Honoring my commitment to follow “The Artist’s Way” from beginning to end, I opened my copy of Julia Cameron’s guide Sunday afternoon. Never quite knowing what to expect from these highly spiritual messages, I had been warned of a week in which artists are advised not to read, particularly for pleasure or to waste snippets of time. Well, I discovered that this is it, week four.

I didn’t foresee that being a tremendous hardship, not for a mere seven days. It came as a surprise to discover just how often I grab a book when settling down to some mindless physical task. Discovering this addiction to the written word has become my first real epiphany through the Artist’s Way and made me want to examine the habit more deeply.

I remember that the tendency started before I could even decipher the English alphabet. My mother likes to remind me how her little girl would sit on the potty training seat flipping through a catalog or magazine, admiring the neat lines of print as much as the pictures. At the breakfast table, the outside of cereal boxes became as much a staple as the contents. When finished with whatever interested me, I would consume the ingredients list. This appetite always seemed like a good thing, and it is. However, I do understand the goal of abstinance.

By resisting a constant stream of input, we stop sedating the creative mind with others’ thoughts and ideas. Already, the AW exercises received more attention this week because they gave me something to do besides open the novel I’m currently reading. I actually enjoyed undertaking those assignments and hope this might inspire a new level of commitment to Ms. Cameron’s process.

As I am composing this on Monday, we shall see how the rest of the week goes. I passed two difficult tests so far, restraining myself from pouring over what two talented colleagues have recently composed. One of these treasured individuals didn’t know about this temporary restriction and actually emailed story snippets for something to brighten my workday. She graciously understood my reason for not being able to read, which is turning out to be a real trial!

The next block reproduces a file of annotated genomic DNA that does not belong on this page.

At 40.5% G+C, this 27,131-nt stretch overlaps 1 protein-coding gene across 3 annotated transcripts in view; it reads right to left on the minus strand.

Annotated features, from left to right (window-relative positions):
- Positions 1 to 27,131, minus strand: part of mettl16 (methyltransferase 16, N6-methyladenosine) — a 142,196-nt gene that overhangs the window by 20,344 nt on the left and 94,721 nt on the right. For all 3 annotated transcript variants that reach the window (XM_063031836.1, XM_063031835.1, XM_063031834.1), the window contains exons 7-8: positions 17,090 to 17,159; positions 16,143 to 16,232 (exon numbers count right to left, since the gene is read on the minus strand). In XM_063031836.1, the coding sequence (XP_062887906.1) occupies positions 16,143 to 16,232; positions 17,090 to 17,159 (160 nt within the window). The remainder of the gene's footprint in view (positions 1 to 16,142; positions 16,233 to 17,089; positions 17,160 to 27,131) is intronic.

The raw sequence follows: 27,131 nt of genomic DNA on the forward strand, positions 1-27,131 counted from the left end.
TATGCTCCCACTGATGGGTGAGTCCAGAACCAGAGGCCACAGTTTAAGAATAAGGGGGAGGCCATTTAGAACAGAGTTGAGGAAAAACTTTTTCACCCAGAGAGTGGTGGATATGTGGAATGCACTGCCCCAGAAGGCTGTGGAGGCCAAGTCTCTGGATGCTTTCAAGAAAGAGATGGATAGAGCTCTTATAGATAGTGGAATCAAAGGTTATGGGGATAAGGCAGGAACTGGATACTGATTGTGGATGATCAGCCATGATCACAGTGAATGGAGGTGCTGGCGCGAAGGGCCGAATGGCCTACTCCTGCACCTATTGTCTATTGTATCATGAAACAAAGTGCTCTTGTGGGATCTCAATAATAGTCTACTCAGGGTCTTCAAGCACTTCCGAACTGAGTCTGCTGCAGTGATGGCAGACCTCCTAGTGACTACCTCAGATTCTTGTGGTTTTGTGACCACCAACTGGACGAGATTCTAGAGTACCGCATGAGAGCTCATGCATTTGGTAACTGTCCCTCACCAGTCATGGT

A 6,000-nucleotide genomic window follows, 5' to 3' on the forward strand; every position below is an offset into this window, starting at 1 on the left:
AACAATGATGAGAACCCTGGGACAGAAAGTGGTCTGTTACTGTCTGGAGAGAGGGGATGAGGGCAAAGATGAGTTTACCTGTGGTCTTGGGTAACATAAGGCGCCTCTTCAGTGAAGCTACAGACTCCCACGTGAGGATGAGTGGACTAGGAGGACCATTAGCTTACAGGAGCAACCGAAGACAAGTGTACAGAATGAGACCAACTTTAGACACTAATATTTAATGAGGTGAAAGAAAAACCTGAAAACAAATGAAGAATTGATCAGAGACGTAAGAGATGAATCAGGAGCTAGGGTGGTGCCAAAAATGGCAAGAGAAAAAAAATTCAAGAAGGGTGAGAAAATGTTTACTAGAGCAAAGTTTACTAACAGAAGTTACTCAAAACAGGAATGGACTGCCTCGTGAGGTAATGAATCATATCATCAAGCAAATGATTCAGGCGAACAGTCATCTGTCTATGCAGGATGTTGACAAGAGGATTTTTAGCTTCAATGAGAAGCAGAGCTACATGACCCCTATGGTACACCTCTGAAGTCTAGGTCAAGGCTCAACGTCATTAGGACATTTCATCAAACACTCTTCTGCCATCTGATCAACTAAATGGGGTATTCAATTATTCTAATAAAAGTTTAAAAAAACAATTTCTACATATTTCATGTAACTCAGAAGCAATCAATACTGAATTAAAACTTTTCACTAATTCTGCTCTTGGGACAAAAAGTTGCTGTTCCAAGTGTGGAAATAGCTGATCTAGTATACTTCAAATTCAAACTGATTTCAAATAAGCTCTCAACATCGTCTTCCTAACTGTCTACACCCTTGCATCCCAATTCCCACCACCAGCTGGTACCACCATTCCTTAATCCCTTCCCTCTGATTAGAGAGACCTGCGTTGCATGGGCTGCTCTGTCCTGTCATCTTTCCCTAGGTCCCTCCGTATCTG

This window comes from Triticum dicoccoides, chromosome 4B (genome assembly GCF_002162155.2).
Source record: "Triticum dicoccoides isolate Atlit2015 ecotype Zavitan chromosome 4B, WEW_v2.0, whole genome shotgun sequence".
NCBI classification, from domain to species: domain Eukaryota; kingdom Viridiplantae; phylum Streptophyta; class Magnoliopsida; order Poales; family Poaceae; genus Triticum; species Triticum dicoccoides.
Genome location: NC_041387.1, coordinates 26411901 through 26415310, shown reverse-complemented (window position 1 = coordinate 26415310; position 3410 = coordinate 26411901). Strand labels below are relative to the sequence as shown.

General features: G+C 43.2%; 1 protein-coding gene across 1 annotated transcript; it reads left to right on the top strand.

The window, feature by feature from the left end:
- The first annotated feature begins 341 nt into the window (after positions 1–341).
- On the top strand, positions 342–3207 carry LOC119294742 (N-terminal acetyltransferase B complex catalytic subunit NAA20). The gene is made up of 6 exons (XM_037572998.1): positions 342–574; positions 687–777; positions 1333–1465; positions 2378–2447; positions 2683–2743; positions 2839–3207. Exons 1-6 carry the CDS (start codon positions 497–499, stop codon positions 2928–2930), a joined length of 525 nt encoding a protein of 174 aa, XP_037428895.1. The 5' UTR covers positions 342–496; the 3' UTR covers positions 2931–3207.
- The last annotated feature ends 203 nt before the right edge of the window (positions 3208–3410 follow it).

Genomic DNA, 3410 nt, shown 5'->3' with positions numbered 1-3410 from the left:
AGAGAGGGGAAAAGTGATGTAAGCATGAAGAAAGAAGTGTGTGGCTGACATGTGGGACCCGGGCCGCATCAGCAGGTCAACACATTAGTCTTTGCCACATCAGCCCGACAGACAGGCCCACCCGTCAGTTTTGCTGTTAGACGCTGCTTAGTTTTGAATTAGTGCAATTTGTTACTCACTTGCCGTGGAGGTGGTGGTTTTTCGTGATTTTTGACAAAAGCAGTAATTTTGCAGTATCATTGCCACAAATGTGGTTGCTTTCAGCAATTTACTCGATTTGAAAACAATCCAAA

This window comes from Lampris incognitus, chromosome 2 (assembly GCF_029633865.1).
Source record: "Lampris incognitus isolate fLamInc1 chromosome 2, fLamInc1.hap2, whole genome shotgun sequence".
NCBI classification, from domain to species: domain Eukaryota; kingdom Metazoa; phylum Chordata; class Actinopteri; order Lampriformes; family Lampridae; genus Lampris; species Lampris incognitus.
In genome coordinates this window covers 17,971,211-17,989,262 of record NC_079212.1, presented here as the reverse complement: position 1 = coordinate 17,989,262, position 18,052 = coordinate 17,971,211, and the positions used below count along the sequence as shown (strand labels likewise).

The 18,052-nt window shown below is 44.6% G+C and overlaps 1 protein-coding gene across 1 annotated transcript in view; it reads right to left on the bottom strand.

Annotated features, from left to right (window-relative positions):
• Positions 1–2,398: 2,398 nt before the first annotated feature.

It’s just a good thing I didn’t read “The Artist’s Way” any earlier than I did on Sunday. Being forced to set aside Kimberly Gardner’s novelette “Phoenix Rising” halfway through would have truly been cruel and unusual punishment.

6 thoughts on “Cruel & Unusual ~ An Artist’s Trials

  1. Nikki M says:

    I know exactly what you mean about being glad you finished something before you realized it was reading deprivation week, lol. I had my heart set on spending time Sunday by the pool, and what I do then is read and zone out. I wanted *that* image, not a substitute.

    I had a bit of a hard time falling asleep last night without time spent reading to flip my thinking brain to "off", but it happened. So we'll see how the rest of this week goes.

    Good luck, Darla!

  2. I hope it's helping you with your creative process! I know what you mean, though, about discovering just exactly how much we do to sort of numb out, even though it isn't a drug. It's interesting.

    Of course, sitting in the bath tub with a good book is just…

    for next week. ~headdesk~

    😛

    Good luck the rest of this week!!

  3. Tess Miller says:

    Darla, my long lost sister!

    My mother too read to me during potty training and I have memorized the ingredient list to each childhood cereal!

    I took my children to the library today knowing that I would not be able to join them in an afternoon read then nap. (The house is always so quiet when they have new books. I suppose I did actually realize the numbing power of books years ago.) There was jealousy in my heart as they loaded up their backpacks with reading material but I did pick up one book which shall remain safely unopened for the next few days. ~promise~

    So, instead of reading I planned a nice soak in the tub with a…book… Damn, that didn't work either, as Noony pointed out. ~snort~

    And taking the kids to the pool tomorrow while I read poolside? Alas, like Nikki I was frustrated again. I think that's a sign I should get in and play WITH them, right?

    I had to snicker at the title of your post, it's way too appropriate. At least I am not alone in the deprivation, as your thoughtful post proved.

    Hang tough, artists!

    E

  4. I can't think of a nicer bunch to suffer alongside. Alas, my creativity is stalled. I blame a combination of a mini mental breakdown at the day job and some kind of rebellion against this process. My company has been appreciated each evening at home, however! I'm going to look at it like that and be content. When the time is right, I'll be back in my quiet office cranking out story.

  5. Gotta say when I did the Artist's Way sometime last year, the reading deprivation was easy to do, though I can understand your troubles with it.

  6. Lucius, I'm impressed. I'd be curious to know what else you did in lieu of reading. Some folks gave me the impression that substitutes like movies are no better. I guess the important thing is what we bring out of it. My substitute choices were deliberate, at least. I hope you're being creatively productive!

Leave a Reply

Your email address will not be published. Required fields are marked *